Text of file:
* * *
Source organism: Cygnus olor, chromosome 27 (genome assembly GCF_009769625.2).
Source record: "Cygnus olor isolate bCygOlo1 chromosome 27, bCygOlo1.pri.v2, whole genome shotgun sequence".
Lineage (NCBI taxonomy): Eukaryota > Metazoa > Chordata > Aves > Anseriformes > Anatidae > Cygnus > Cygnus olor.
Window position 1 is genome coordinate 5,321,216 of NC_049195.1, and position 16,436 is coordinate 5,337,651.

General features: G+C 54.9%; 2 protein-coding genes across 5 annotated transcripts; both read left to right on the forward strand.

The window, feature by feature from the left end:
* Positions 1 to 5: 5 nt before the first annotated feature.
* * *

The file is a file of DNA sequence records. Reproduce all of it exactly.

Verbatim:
Source organism: Cygnus olor, chromosome 27 (genome assembly GCF_009769625.2).
Source record: "Cygnus olor isolate bCygOlo1 chromosome 27, bCygOlo1.pri.v2, whole genome shotgun sequence".
Lineage (NCBI taxonomy): Eukaryota > Metazoa > Chordata > Aves > Anseriformes > Anatidae > Cygnus > Cygnus olor.
Window position 1 is genome coordinate 5,321,216 of NC_049195.1, and position 16,436 is coordinate 5,337,651.

General features: G+C 54.9%; 2 protein-coding genes across 5 annotated transcripts; both read left to right on the forward strand.

The window, feature by feature from the left end:
* Positions 1 to 5: 5 nt before the first annotated feature.